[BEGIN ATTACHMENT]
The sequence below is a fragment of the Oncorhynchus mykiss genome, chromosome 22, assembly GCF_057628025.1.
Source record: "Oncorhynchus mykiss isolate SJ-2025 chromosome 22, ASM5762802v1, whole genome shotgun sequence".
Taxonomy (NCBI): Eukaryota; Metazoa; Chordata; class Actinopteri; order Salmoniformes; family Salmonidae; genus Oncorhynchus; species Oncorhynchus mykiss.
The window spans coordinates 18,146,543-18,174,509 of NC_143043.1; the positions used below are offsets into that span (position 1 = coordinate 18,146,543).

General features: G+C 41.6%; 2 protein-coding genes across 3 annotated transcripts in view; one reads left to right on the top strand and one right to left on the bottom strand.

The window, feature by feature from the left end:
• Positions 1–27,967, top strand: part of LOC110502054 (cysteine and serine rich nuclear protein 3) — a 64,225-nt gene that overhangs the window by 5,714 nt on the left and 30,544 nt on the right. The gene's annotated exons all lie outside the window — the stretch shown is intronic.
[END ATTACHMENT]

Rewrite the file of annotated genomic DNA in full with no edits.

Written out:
The sequence below is a fragment of the Oncorhynchus mykiss genome, chromosome 22, assembly GCF_057628025.1.
Source record: "Oncorhynchus mykiss isolate SJ-2025 chromosome 22, ASM5762802v1, whole genome shotgun sequence".
Taxonomy (NCBI): Eukaryota; Metazoa; Chordata; class Actinopteri; order Salmoniformes; family Salmonidae; genus Oncorhynchus; species Oncorhynchus mykiss.
The window spans coordinates 18,146,543-18,174,509 of NC_143043.1; the positions used below are offsets into that span (position 1 = coordinate 18,146,543).

General features: G+C 41.6%; 2 protein-coding genes across 3 annotated transcripts in view; one reads left to right on the top strand and one right to left on the bottom strand.

The window, feature by feature from the left end:
• Positions 1–27,967, top strand: part of LOC110502054 (cysteine and serine rich nuclear protein 3) — a 64,225-nt gene that overhangs the window by 5,714 nt on the left and 30,544 nt on the right. The gene's annotated exons all lie outside the window — the stretch shown is intronic.